‘Melinge’, as it is listed in the Domesday Book, once overlooked the marshes, woodlands and reed beds of the River Alt. At the time of the Domesday census, Godiva the widow of Leofric, was the lady of the manor and a forest stretched from Waddicar to Wood End in Maghull. Start by turning left out of the car park at Maghull Station, across the level crossing and walk 450 metres along Melling Lane to the M58 overbridge, where we turn left on a signposted path through amenity woodland, with the green fence of the motorway embankment on the right and playing fields to the left…Learn More
This ride begins on the old Cheshire Lines Railway and follows a circular route through Ainsdale, Birkdale and Southport Town centre. You will pass Birkdale Nature Reserve, the home of the rare Natterjack Toad and Sand Lizard, Birkdale Sands, the site used as training gallops by Red Rum and Royal Birkdale Golf Course. The cycle route continues through the centre of Ainsdale, passing the site of the old Ainsdale Mill, the Millstone is now housed in the Library garden and around the eastern edge of Birkdale. Travelling back into Southport you will pass St. Paul's Church, built in 1864, with…Learn More
This new combined cycling and walking route starts at the Aldrins Lane swing bridge on the Leeds–Liverpool Canal and proceeds westwards along the canal towpath to link up with the tarmac pathway through Rimrose Valley Park. The route then crosses the Liverpool–Southport railway between Seaforth and Waterloo stations to finish on the banks of the Mersey at Crosby swimming pool. We start at the Aldrins Lane swing bridge to follow the towpath for the next two km (1.25 miles) through the suburban housing estates of Netherton and Buckley Hill. The place name Netherton, comes from the…Learn More
This is an ideal route to enjoy some of Southport’s best landmarks and it is clearly signed in both directions. Along the sea front you will have views out to the Irish Sea and pass a variety of interesting sculptures including the Trans Pennine Trail's Sea Mark. You will pass under the second longest pier in Britain, with its cafes and penny arcades. You will pass the Marine Lake, home to a variety of watersports and the Southport Belle, a Mississippi style paddle steamer, and through Kings Garden, the home of the model railway village. Turn right from the Eco Centre car park…Learn More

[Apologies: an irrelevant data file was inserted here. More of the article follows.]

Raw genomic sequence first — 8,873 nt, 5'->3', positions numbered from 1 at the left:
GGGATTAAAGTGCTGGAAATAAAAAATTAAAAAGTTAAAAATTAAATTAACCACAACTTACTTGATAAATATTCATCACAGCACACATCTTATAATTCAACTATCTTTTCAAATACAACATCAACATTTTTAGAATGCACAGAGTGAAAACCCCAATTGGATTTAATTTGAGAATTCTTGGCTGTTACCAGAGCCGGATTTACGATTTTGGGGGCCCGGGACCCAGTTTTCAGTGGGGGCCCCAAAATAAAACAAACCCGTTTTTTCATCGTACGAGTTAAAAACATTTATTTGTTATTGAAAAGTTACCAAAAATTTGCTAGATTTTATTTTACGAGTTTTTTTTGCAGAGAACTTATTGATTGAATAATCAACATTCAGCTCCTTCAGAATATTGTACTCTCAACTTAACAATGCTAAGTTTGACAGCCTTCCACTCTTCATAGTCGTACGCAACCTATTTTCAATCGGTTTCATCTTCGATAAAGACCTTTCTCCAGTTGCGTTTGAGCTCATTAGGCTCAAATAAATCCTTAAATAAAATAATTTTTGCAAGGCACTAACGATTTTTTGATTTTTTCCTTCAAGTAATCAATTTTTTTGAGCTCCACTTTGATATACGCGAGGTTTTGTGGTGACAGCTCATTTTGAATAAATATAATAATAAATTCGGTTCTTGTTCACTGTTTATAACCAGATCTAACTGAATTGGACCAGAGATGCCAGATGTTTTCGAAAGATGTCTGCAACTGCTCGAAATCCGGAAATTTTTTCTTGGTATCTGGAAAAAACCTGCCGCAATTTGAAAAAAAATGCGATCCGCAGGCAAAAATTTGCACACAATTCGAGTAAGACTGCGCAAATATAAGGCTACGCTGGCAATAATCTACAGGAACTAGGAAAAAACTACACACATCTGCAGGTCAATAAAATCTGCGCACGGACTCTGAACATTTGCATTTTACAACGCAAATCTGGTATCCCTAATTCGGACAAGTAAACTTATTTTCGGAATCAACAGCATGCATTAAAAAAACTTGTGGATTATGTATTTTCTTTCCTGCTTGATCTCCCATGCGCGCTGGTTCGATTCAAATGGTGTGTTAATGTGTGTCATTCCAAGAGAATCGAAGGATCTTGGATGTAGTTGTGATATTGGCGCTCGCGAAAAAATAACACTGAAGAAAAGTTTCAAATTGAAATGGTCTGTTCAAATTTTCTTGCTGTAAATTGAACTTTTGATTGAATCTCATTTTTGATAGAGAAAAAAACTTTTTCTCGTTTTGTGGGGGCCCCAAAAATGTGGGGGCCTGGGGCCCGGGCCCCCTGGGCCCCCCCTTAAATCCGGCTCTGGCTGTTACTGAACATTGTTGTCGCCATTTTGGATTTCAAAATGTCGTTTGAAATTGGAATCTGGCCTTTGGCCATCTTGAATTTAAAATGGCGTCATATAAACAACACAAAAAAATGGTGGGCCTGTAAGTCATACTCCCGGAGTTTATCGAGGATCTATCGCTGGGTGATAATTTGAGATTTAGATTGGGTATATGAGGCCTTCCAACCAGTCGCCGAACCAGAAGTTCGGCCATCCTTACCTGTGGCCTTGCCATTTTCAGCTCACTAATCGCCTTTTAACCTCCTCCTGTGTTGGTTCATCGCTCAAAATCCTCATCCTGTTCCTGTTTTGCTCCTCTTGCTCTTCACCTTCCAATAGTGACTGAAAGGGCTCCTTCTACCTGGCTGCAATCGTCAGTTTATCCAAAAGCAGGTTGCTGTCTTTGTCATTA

Stunning coastline and amazing views! Southport beach really does boast some of the most amazing views of the coast. With long sandy beaches and a coast-line that stretches 22 miles across Sefton, you can soak up the panoramic view of golden sands and admire the beauty of the coast! Southport beach has one of the most unique natural environments in the country. The resort’s beach is home to many thousands of wading birds returning from their northern breeding grounds at the end of the summer It’s the gateway to the coast and the Ribble Estuary and a place where the coast…Learn More
Southport is a seaside town of sophisticated charm and character, yet with plenty of activities and events on offer, right throughout the year. This short walk (2 miles) takes in some of the main landmarks and attractions and starts and finishes at the Tourist Information Centre at the Lord Street/Eastbank Street junction, near the Library and Town Hall. Crossing the road, we walk northwards on the left side of Lord Street under the ironwork canopies. Our first stop is Wayfarers Arcade, a beautifully restored shopping arcade, full of specialist shops, cafes and a Grade-II listed building…Learn More
This linear route links Southport to Formby and passes several Nature Reserves. You will travel along the line of the old Cheshire Lines Railway, passing the Queens Jubilee Nature Trail, Birkdale Nature Reserve, the Sands Lake Nature Trail and Pontins Holiday Park. You then pass through Ainsdale Sand Dunes Nature Reserve, the home of the sand lizards and natterjack toads, before reaching Formby Golf Club and Freshfield Dune Heath Nature Reserve. You will also pass RAF Woodvale before reaching the end of the route at the entrance of the National Trust site, famous for its Red Squirrel…Learn More
This circular cycle route takes in the sights and sounds of Southport’s many famous landmarks. You will pass Victoria Park, home of the renowned Southport Flower Show every August, and along the picturesque boulevard of Lord Street with its Victorian shop fronts and tranquil gardens. The route continues past the well manicured Hesketh Park, open since 1868, with its numerous attractions including a conservatory, an observatory, lakes and cafe. You will ride along Park Crescent with the rich heritage views of its large Victorian houses, pass the Marine Lake, home to various species of…Learn More